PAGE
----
Andy Goetsch
User currently offlinezanl188 From United States of America, joined Oct 2006, 3433 posts, RR: 0
Reply 19, posted (6 months 3 weeks 1 day 7 hours ago) and read 6969 times:
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First Falcon 9 with the Grasshopper tech and uprated engines launches from Vandenberg on Sunday. I expect SpaceX will attempt to limit expectations, may not see any coverage. http://www.spaceflightnow.com/falcon9/006/status.html


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User currently offlinezanl188 From United States of America, joined Oct 2006, 3433 posts, RR: 0
Reply 20, posted (6 months 2 weeks 6 days 16 hours ago) and read 6764 times:
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Some words from Elon Musk regarding todays Falcon 9 launch:

"I give pretty low odds of this recovery working on this flight," Musk said. "The point of this mission is demonstrating the ascent of the crewed version of the Falcon 9."



Gotta love Musks brevity... Talking about stage recovery in one sentence... and a crewed version of Falcon 9 in the next... Lol!

Launch window opens at 0900 PDT, 1200 EDT, or 1600 GMT. About an hour and 20 minutes from now

http://www.spaceflightnow.com/falcon9/006/130928preview/

Where is MdmeConcorde?

Good luck SpaceX!



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User currently offlinezanl188 From United States of America, joined Oct 2006, 3433 posts, RR: 0
Reply 21, posted (6 months 2 weeks 6 days 15 hours ago) and read 6739 times:
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Launch appears to have gone well.

No word on the 1st stage soft landing other than a relight of the engines was achieved...



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User currently offlinezanl188 From United States of America, joined Oct 2006, 3433 posts, RR: 0
Reply 22, posted (6 months 2 weeks 6 days 8 hours ago) and read 6654 times:
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1st stage soft landing failed. Engines relit as planned however stage developed a roll due to aerodynamic forces. Roll forced propellants away from inlets and engine flamed out.

Next attempt at 1st stage soft landing: CRS-3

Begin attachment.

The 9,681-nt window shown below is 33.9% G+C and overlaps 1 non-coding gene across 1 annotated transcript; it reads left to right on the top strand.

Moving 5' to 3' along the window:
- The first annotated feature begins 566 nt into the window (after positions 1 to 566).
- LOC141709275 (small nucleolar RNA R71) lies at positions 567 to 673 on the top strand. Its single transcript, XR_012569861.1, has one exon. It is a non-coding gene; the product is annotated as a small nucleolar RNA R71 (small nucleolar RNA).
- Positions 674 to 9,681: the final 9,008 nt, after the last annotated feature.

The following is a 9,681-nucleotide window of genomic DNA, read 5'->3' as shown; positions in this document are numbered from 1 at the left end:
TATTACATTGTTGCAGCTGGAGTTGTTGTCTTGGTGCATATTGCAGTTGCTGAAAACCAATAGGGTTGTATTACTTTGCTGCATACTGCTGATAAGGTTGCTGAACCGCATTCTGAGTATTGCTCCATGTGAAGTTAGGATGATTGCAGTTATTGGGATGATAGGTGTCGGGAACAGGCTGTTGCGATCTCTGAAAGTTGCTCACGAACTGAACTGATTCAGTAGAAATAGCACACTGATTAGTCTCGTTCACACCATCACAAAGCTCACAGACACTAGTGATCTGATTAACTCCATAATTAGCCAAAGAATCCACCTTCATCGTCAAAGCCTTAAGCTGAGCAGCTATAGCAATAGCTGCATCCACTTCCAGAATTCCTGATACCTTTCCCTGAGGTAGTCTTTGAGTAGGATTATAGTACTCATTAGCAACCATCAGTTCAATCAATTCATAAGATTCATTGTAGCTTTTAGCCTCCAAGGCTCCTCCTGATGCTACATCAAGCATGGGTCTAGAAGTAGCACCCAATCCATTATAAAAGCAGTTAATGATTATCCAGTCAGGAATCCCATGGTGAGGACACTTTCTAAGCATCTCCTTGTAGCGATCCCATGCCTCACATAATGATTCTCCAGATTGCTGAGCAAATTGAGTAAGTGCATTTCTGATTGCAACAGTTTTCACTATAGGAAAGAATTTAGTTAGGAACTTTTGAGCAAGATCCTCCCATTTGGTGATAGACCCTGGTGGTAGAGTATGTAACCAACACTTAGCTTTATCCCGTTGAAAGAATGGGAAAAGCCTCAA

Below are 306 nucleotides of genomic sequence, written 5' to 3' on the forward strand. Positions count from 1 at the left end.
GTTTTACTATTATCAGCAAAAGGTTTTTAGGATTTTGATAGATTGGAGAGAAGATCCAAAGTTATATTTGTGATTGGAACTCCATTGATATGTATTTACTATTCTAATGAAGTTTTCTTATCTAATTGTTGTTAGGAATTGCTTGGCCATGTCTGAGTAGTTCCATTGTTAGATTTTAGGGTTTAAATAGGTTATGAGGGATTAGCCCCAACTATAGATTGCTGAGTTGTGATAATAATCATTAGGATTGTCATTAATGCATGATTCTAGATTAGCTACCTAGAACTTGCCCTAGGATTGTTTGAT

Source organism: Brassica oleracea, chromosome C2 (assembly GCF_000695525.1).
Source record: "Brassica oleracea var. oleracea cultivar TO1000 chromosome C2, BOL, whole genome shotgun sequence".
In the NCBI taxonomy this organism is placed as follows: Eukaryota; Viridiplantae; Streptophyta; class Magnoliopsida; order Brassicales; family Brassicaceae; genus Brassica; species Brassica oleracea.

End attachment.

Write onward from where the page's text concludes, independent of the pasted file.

Launch video:

http://youtu.be/N0mLlO9enfY



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User currently offlinetravelavnut From Netherlands, joined May 2010, 1535 posts, RR: 7
Reply 23, posted (6 months 2 weeks 5 days 23 hours ago) and read 6581 times:

Elon also tweeted:

Elon Musk ‏@elonmusk 12u Between this flight & Grasshopper tests, I think we now have all the pieces of the puzzle to bring the rocket back home.

And that is pretty damn awesome me thinks!  



Live From Amsterdam!
User currently offlinezanl188 From United States of America, joined Oct 2006, 3433 posts, RR: 0
Reply 24, posted (6 months 2 weeks 14 hours ago) and read 6270 times:
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"SpaceX CEO and Chief Designer Elon Musk has laid out his plans for recovery and reusability of the first stage of the Falcon 9. The debut mission to launch the Cassiope satellite into orbit included a number of events that should help SpaceX recover and possibly even reuse the first stage of the Falcon 9 in 2014."



http://www.nasaspaceflight.com/2013/...plans-reusability-falcon-9-rocket/



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25 Post contains links zanl188 : Interesting view of Mondays Grasshopper test flight to 744 meters. View from a quadracopter. http://youtu.be/9ZDkItO-0a4
26 Post contains links zanl188 : Mission overview video of the last F9 launch. Contains a brief bit of video of the 1st stage relight. This link will start right after 1st stage sep..
27 Post contains links zanl188 : Pic of 1st stage impact... http://www.nasaspaceflight.com/2013/.../spacexs-dragon-moved-february-11/
28 maxter : Probably not known, but where is the best guess that grasshopper testing will go to from 744m? How soon do you believe the landing struts will be fitt
29 nomadd22 : They intend to put legs on CRS-3 in February, but won't delay the rocket if the legs aren't ready. The SE-8 and Thaicom missions require the full F9
30 nomadd22 : So much for my sources. Gwenne Shotwell from SpaceX now says "So what we're moving to now is what we call the Falcon Niner — Falcon 9R reusable —
31 zanl188 : Will this be Grasshopper 2 then? They'll need to fly it quick if they intended to recover CRS-3.
32 maxter : Yes thanks for that, wonder if they use it for CRS3 then, if so where will the recovery location be? Cheers and thanks
33 nomadd22 : I don't think there's serious consideration of landing the CRS-3 booster. They'd like to fly the whole recovery profile and test the leg deployment, b
34 Post contains links zanl188 : Pix here of the Cassiope first stage about to impact. Note engine appears to be firing... http://www.zerognews.com/2013/10/15/...d-video-of-next-gen-f
35 Post contains links zanl188 : CRS-3 will have legs and attempt soft splashdown of the first stage. http://www.nasaspaceflight.com/2014/...port-legs-attempt-soft-splashdown/
36 Post contains images travelavnut : A picture Tweeted by Elon ( https://twitter.com/elonmusk ); "Mounting landing legs (~60 ft span) to Falcon 9 for next month's Space Station servicing